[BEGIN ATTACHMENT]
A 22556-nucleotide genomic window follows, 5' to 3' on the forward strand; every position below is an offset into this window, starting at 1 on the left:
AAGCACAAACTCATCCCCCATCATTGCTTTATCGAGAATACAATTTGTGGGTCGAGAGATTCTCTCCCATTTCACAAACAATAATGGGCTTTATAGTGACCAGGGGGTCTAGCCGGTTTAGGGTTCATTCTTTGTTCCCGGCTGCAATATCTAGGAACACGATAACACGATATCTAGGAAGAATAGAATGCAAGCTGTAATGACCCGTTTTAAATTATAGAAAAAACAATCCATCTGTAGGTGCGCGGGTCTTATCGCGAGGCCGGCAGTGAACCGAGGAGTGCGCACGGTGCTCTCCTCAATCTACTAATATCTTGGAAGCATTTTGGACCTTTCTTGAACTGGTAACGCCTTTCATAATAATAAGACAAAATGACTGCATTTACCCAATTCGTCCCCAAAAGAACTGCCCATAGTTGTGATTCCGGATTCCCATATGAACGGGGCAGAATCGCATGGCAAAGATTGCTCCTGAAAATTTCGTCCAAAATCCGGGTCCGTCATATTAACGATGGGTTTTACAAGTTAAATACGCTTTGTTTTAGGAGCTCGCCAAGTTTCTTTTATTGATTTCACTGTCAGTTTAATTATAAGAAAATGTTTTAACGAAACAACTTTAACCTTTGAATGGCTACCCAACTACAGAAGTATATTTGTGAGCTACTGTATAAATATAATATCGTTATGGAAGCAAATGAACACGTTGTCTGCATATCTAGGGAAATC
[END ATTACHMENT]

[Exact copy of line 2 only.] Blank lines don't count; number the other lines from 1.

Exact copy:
AAGCACAAACTCATCCCCCATCATTGCTTTATCGAGAATACAATTTGTGGGTCGAGAGATTCTCTCCCATTTCACAAACAATAATGGGCTTTATAGTGACCAGGGGGTCTAGCCGGTTTAGGGTTCATTCTTTGTTCCCGGCTGCAATATCTAGGAACACGATAACACGATATCTAGGAAGAATAGAATGCAAGCTGTAATGACCCGTTTTAAATTATAGAAAAAACAATCCATCTGTAGGTGCGCGGGTCTTATCGCGAGGCCGGCAGTGAACCGAGGAGTGCGCACGGTGCTCTCCTCAATCTACTAATATCTTGGAAGCATTTTGGACCTTTCTTGAACTGGTAACGCCTTTCATAATAATAAGACAAAATGACTGCATTTACCCAATTCGTCCCCAAAAGAACTGCCCATAGTTGTGATTCCGGATTCCCATATGAACGGGGCAGAATCGCATGGCAAAGATTGCTCCTGAAAATTTCGTCCAAAATCCGGGTCCGTCATATTAACGATGGGTTTTACAAGTTAAATACGCTTTGTTTTAGGAGCTCGCCAAGTTTCTTTTATTGATTTCACTGTCAGTTTAATTATAAGAAAATGTTTTAACGAAACAACTTTAACCTTTGAATGGCTACCCAACTACAGAAGTATATTTGTGAGCTACTGTATAAATATAATATCGTTATGGAAGCAAATGAACACGTTGTCTGCATATCTAGGGAAATC